Markets are underestimating how persistent inflation will be in the next year and interest rates are likely to remain high as a result, the governor of the Bank of England has said.
Mr Bailey told the Treasury select committee that despite inflation having passed the government’s target of halving this year, domestic “second-round” impacts mean the “last mile will be the hardest” as the Bank focuses on its mandate to return inflation to the 2% target.
“I really think the market is putting too much weight on the current data releases and the fact that we’ve seen inflation come down quite rapidly, that’s good news obviously,” he said.
“We are concerned about the potential persistence of inflation as we go through the remainder of the journey down to 2% and I think the market is underestimating that.”
The governor said last week’s abrupt fall from 6.8% was the result of elevated energy prices falling out of the annual inflation calculation, but there were no more large “base effects” left to drop out of the figures.
“It [the fall] was obviously good news – it was largely news that we expected,” he said.
“As we set out in the Monetary Policy Report, we expect a little bit more of what I would call this unwinding of last year’s external shocks to come through. We’re not going to get another one like last week though; that’s the last of those base effects to come through.”
Speaking 24 hours ahead of the chancellor’s autumn statement, Mr Bailey refused to be drawn on whether Prime Minister Rishi Sunak had played any role in cutting inflation from January’s peak of more than 11%, or whether tax rises of any kind could be considered inflationary.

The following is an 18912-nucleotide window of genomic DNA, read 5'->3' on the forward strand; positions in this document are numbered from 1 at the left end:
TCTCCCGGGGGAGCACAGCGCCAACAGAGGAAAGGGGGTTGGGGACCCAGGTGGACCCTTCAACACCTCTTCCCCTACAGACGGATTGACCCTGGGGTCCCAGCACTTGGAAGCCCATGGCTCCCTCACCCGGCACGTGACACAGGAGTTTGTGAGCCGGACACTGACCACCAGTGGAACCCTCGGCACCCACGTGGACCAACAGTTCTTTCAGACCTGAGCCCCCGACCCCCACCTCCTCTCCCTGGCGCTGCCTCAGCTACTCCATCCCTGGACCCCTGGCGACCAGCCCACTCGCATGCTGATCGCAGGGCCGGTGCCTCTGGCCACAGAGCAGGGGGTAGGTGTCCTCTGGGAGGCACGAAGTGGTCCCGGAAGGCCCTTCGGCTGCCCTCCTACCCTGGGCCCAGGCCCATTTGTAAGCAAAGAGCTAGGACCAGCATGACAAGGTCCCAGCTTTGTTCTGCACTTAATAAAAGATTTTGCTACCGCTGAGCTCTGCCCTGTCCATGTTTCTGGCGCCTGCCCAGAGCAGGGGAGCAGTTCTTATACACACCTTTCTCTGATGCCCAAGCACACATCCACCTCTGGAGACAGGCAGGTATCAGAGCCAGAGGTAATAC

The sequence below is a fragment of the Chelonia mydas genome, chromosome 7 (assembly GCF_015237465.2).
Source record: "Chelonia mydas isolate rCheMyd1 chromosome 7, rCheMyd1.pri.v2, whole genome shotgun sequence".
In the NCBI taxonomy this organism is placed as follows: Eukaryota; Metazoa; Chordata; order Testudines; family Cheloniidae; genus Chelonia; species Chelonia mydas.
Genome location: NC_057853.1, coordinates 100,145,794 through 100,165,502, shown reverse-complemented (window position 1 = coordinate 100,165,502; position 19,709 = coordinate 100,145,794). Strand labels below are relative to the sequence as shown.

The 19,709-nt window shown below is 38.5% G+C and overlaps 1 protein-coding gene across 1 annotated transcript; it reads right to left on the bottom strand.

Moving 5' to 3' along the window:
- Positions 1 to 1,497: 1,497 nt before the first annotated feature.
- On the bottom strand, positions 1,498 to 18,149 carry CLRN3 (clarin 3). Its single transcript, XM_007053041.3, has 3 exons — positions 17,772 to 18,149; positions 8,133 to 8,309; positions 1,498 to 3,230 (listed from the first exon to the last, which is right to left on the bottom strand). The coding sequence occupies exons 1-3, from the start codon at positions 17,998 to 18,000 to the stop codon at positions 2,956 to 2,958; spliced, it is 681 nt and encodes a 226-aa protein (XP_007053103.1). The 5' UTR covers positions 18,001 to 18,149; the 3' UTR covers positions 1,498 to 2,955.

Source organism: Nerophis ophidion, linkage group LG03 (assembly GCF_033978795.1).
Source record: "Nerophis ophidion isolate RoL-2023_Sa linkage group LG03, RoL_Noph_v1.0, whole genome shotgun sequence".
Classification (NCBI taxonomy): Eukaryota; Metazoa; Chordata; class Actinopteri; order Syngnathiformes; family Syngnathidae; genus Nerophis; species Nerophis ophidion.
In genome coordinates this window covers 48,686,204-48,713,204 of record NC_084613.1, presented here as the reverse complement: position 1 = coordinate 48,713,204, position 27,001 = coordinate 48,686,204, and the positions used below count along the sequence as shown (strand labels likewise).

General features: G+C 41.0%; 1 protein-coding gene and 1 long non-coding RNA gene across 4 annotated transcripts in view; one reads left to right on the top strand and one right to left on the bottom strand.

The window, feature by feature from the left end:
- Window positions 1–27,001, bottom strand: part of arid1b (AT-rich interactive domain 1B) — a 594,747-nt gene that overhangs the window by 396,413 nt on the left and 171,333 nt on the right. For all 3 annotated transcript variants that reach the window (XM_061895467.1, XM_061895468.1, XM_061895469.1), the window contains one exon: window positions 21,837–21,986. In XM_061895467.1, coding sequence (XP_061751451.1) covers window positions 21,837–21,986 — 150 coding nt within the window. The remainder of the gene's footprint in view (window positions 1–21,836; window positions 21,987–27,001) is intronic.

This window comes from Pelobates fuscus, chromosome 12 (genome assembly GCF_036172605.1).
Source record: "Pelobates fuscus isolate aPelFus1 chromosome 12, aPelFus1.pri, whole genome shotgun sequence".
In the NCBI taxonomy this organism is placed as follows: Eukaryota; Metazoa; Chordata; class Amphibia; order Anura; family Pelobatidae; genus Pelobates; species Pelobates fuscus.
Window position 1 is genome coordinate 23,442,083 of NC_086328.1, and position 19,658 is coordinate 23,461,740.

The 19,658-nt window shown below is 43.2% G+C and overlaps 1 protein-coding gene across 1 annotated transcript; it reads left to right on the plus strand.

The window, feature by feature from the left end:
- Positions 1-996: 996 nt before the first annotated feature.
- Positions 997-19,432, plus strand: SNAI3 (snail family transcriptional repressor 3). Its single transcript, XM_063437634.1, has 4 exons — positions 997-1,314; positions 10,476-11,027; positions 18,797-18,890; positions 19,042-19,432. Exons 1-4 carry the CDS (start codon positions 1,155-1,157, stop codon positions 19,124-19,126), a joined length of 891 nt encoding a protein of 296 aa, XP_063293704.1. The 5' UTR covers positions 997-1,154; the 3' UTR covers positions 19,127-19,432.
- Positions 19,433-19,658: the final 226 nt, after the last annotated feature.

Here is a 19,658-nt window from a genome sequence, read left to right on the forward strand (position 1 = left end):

The Bank’s most recent forecast is that inflation will fall to 3% next year and return to the 2% target in 2025.
Mr Bailey said food price inflation should fall further by the end of the first quarter of next year, but that consumers were still feeling the impact of the Ukraine war in weekly grocery shopping.
He said anxiety about the cost and availability of key inputs like fertiliser meant farmers had “locked in higher prices” by agreeing higher prices on long-term supply deals that were yet to fall away.
Deputy governor Dave Ramsden told MPs constraints on the supply side of the economy were effectively a “speed limit” on growth despite quite resilient demand.
Wage inflation, currently above 7%, was a key factor particularly in the services sector, which accounts for close to half of inflation, and where pay accounts for 60% of costs.
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He also pointed to the relative lack of business investment in the UK economy since the Brexit referendum in the summer of 2016.
“Business investment is 6% higher than in the second quarter of 2016, before the Brexit referendum, that’s an average of less than 1% a year. In that time US business investment has gone up 25%.”
In spiky exchanges with MP’s Mr Bailey also denied the central bank had been “behind the curve” in addressing inflation.
“We were the first major central bank to raise rates, so that is not true,” he said.